Pakistan’s financial regulatory body Monday barred charities led by 26/11 Mumbai attacks mastermind Hafiz Saeed — Jamaat-ud Dawa (JuD) and Falah-i-Insaniat Foundation (FIF) — from collecting donations, according to a media report.
The Securities and Exchange Commission of Pakistan (SECP) prohibited the collection of donations by JuD, the front organisation of banned outfit Lashkar-e-Taiba (LeT), as well as several other organisations named in a list of banned outfits by the UN Security Council, the Dawn reported.
Reuters had earlier reported that Pakistan’s government plans to seize control of charities and financial assets linked to Saeed.
In its report, Dawn cited a notification issued by SECP: “The Securities and Exchange Commission of Pakistan hereby prohibits all companies from donating cash to the entities and individuals listed under the UNSC sanctions committee’s consolidated list.” The list also includes LeT, Paasban-i-Ahle-Hadith and Pasban-i-Kashmir, among others, the paper said.
The SECP notification warned that non-compliance could result in a monetary fine. “… Pakistan has already prescribed a penalty of up to Rs 10 million for non-compliance on the sanctions regime being implemented,” it said.
Reuters adds: Pakistan’s finance ministry has directed law enforcement and provincial governments to submit an action plan by December 28 for a “takeover” of JuD and FIF.
The government detailed its plans in a secret order to various provincial and federal government departments on December 19, three officials who attended one of several high-level meeting discussing the crackdown told Reuters.
The United States has labelled JuD and FIF “terrorist fronts” for LeT, a group Saeed founded in 1987. Saeed has repeatedly denied involvement in the Mumbai attacks and a Pakistani court saw insufficient evidence to convict him.
The December 19 document, which refers to “Financial Action Task Force (FATF) issues”, names only Saeed’s two charities and “actions to be taken” against them.
The FATF, which is an international body that combats money laundering and terrorist financing, has warned Pakistan it faces inclusion on a watch list for failing to crack down on financing terrorism.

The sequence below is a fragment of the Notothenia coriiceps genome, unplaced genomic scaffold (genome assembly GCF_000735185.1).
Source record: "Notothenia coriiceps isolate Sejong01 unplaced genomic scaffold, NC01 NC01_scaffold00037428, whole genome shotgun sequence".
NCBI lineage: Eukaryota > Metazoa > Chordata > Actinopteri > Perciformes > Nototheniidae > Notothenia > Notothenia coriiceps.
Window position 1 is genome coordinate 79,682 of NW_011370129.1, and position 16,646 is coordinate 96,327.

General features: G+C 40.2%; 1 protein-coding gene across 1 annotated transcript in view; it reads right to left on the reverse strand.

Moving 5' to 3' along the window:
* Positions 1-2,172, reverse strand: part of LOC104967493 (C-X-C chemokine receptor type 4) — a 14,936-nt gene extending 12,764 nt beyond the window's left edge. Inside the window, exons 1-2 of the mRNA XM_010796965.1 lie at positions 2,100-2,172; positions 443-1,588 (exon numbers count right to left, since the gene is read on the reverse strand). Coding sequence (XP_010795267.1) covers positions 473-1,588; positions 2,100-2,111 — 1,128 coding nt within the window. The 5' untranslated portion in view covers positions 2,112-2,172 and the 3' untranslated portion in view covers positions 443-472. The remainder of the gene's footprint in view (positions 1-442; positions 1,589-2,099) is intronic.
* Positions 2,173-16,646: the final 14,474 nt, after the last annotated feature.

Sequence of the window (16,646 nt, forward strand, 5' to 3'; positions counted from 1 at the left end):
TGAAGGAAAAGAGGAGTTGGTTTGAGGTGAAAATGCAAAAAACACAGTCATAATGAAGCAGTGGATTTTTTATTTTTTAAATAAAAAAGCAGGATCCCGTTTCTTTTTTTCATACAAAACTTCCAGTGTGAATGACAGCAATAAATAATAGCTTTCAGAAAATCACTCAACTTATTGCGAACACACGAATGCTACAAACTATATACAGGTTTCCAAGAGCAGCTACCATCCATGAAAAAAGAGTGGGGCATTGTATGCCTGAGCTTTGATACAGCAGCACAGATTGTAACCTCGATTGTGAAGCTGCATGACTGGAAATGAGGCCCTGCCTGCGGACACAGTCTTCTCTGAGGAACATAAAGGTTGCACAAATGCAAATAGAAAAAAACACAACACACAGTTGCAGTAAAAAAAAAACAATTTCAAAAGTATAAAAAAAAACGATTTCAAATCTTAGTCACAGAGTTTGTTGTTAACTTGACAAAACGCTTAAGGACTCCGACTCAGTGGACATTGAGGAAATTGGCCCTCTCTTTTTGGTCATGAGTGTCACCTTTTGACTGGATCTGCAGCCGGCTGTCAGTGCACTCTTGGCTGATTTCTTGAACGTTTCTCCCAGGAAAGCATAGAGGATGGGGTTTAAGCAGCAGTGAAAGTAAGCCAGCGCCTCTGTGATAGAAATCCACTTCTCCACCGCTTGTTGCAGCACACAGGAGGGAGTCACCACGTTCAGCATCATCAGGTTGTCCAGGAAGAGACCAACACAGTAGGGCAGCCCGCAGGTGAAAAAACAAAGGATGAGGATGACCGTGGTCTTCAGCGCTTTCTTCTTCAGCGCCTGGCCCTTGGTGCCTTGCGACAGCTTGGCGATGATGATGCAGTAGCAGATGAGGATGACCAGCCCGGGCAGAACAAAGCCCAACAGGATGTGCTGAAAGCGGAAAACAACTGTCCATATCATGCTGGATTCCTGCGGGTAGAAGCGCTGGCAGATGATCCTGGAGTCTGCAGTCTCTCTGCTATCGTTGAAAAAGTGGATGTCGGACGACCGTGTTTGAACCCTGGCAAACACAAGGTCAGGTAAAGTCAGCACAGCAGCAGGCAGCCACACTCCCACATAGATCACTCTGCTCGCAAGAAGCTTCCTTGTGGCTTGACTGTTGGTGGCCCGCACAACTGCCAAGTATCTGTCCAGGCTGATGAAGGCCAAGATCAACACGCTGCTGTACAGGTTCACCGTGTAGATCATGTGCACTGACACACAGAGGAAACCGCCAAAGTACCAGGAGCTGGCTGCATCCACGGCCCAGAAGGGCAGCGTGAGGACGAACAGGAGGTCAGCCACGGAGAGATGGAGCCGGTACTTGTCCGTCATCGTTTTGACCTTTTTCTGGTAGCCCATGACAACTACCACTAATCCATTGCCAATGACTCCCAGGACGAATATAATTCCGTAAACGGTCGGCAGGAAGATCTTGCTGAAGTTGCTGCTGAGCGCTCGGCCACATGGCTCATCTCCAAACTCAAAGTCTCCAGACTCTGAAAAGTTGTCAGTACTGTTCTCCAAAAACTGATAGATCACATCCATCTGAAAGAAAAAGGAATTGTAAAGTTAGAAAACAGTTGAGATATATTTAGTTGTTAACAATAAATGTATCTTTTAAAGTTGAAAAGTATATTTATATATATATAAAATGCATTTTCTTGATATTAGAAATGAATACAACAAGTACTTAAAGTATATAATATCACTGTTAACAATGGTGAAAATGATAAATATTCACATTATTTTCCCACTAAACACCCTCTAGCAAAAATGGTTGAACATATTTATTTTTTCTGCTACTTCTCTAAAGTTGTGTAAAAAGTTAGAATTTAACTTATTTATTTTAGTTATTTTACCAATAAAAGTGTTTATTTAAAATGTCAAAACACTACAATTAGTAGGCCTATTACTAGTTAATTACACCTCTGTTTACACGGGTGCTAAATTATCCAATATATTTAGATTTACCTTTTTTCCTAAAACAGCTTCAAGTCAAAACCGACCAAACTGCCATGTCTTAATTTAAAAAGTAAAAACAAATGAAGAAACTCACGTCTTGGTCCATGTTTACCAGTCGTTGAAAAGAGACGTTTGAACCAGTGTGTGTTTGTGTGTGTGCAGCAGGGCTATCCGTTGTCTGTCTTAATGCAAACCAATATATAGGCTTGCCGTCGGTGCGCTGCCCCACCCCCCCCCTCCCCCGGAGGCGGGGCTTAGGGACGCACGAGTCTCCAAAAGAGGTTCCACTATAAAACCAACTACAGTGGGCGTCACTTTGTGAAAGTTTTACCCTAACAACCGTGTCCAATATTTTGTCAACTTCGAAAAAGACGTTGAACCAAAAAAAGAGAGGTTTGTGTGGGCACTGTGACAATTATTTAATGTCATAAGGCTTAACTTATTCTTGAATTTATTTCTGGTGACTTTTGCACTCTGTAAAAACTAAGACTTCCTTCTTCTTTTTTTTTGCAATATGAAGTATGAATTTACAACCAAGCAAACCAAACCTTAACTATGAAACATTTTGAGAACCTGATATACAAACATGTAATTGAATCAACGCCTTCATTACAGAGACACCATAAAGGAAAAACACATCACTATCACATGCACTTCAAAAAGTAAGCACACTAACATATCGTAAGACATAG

Asked about a crackdown on JuD and FIF, Interior Minister Ahsan Iqbal, who co-chaired one of the meetings on the plan, responded only generally, saying he has ordered authorities “to choke the fundraising of all proscribed outfits in Pakistan”.
In a written reply to Reuters, he also said Pakistan wasn’t taking action under US pressure. “We’re not pleasing anyone. We’re working as a responsible nation to fulfil our obligations to our people and international community.”
Spokesmen for the JuD and FIF both said they could not comment until they receive official notifications of the government’s plans. “We don’t have any intimation about any crackdown so far,” FIF spokesman Salman Shahid told Reuters. “No one has asked us about our work or assets.”
If the government follows through with the plan, it would mark the first time Pakistan has made a major move against Saeed’s network, which includes 300 seminaries and schools, hospitals, a publishing house and ambulance services. The JuD and FIF alone have about 50,000 volunteers and hundreds of other paid workers, according to two counter-terrorism officials.
Participants at the meeting raised the possibility that the government’s failure to act against the charities could lead to UN sanctions, one of the three officials said. A UN Security Council team is due to visit Pakistan in late January to review progress against UN-designated “terrorist” groups.
“Any adverse comments or action suggested by the team can have far-reaching implications for Pakistan,” the official said.
The December 19 document gave few details about how the state would take over Saeed’s charities, pending the plans submitted from the provincial governments. It did say it would involve government entities taking over ambulance services and accounting for other vehicles used by the charities.
It says law enforcement agencies will coordinate with Pakistan’s intelligence agencies to identify the assets of the two charities and examine how they raise money.
The document also directs that the name of JuD’s 200-acre headquarters, Markaz-e-Taiba, near Lahore be changed to something else “to make it known that the Government of “Punjab (province) solely manages and operates the Markaz”.